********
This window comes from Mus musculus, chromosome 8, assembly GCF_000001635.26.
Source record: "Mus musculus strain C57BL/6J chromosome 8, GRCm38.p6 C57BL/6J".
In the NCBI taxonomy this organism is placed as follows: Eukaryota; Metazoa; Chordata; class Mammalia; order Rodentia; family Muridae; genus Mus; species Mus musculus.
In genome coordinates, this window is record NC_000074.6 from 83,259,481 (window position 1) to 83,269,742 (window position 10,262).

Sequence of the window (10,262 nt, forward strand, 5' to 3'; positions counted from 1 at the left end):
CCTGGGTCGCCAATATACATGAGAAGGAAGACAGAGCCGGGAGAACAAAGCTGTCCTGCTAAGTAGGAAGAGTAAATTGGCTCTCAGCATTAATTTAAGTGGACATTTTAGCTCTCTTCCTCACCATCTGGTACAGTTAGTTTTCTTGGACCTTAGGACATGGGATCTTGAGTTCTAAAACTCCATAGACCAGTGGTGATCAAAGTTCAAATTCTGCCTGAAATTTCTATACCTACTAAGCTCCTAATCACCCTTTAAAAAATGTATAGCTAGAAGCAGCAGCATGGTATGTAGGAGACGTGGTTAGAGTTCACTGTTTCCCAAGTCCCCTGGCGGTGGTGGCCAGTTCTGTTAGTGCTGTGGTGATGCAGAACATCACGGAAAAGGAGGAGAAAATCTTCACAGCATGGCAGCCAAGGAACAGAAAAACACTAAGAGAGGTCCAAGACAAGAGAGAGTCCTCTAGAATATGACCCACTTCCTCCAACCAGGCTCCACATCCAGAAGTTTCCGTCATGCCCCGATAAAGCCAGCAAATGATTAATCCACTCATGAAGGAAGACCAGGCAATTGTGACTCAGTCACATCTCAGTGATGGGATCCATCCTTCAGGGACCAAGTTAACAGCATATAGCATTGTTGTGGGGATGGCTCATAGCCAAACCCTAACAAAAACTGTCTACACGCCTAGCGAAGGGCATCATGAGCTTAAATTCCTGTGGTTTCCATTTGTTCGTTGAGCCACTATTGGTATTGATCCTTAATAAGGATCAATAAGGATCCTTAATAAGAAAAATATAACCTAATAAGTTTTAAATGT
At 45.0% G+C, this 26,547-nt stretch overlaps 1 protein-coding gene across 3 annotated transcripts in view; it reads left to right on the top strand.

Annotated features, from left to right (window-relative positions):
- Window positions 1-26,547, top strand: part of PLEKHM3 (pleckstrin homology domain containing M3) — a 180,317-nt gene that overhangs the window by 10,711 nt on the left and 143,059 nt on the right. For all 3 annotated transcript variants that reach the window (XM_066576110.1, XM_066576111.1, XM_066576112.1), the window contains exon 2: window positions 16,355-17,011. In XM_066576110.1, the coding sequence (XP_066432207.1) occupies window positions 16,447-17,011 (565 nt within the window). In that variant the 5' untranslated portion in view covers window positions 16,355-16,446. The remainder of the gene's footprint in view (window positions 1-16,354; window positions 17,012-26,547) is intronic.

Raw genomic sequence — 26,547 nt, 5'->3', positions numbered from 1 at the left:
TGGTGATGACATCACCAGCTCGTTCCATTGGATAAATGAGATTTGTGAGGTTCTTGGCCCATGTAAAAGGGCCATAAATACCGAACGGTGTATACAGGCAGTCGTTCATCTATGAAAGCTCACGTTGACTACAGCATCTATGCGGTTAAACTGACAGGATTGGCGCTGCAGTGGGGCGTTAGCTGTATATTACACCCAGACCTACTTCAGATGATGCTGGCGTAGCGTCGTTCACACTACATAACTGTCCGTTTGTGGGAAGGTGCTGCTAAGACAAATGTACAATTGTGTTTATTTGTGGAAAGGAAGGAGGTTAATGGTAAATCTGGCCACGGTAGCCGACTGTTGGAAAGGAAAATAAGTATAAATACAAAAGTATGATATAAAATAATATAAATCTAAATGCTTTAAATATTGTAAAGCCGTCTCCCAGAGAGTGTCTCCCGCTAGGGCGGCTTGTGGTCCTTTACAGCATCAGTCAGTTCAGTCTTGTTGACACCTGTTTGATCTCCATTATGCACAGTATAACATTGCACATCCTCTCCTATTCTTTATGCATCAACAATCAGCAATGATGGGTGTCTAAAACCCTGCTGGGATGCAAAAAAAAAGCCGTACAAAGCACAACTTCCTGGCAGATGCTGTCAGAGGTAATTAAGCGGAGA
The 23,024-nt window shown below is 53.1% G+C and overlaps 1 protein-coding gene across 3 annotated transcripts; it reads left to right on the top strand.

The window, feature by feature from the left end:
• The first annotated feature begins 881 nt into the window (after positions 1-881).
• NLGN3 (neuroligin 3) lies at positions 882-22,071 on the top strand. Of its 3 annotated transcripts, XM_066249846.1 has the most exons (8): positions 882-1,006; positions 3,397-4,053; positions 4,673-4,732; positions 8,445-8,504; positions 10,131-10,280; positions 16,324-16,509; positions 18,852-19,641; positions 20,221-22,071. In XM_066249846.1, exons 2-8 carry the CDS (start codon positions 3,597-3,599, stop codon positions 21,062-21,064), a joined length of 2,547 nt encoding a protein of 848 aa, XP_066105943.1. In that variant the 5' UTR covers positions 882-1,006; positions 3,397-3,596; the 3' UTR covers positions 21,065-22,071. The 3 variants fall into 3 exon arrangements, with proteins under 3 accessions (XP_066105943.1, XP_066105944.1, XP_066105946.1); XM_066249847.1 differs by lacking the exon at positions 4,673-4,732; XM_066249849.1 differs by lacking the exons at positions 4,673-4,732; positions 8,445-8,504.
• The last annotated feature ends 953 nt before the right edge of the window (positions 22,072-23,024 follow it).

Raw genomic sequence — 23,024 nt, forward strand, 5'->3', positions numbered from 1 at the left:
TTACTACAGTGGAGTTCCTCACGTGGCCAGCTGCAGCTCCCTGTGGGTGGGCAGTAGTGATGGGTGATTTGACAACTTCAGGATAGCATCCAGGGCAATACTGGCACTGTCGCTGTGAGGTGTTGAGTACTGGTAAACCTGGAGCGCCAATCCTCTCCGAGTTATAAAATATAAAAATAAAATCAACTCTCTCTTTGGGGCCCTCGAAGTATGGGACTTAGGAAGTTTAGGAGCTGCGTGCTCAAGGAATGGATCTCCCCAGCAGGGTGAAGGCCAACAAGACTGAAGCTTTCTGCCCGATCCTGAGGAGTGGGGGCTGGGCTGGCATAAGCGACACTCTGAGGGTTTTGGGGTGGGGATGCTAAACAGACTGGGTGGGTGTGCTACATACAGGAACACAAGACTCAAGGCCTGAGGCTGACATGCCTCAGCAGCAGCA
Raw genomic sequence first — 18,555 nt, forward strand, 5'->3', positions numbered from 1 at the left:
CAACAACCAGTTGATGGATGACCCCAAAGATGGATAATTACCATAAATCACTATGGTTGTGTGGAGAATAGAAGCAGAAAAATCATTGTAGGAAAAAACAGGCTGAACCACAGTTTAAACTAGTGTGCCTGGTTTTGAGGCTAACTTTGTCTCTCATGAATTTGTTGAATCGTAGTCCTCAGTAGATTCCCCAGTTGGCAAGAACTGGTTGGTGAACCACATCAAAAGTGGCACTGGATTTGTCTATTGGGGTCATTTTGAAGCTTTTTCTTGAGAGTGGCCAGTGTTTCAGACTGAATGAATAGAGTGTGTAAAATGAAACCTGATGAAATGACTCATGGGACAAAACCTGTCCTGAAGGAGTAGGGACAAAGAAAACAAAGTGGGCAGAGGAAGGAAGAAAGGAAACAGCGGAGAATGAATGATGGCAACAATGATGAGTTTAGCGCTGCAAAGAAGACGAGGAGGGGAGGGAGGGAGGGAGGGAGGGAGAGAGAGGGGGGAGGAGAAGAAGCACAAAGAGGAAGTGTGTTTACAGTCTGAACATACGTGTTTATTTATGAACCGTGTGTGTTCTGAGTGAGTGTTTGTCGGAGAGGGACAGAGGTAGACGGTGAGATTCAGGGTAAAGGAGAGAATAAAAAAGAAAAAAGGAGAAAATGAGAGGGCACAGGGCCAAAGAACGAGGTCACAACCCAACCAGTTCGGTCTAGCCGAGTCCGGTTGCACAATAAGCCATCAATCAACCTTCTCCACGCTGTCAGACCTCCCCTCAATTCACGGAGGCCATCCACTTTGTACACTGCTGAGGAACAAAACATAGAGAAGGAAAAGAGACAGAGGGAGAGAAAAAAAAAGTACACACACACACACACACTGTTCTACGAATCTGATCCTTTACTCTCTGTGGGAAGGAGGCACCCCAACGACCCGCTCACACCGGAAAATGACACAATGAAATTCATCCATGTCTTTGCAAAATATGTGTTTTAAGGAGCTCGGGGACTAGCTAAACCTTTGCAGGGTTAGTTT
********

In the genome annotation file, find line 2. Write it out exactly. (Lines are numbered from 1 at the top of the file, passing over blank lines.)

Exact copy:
Source record: "Mus musculus strain C57BL/6J chromosome 8, GRCm38.p6 C57BL/6J".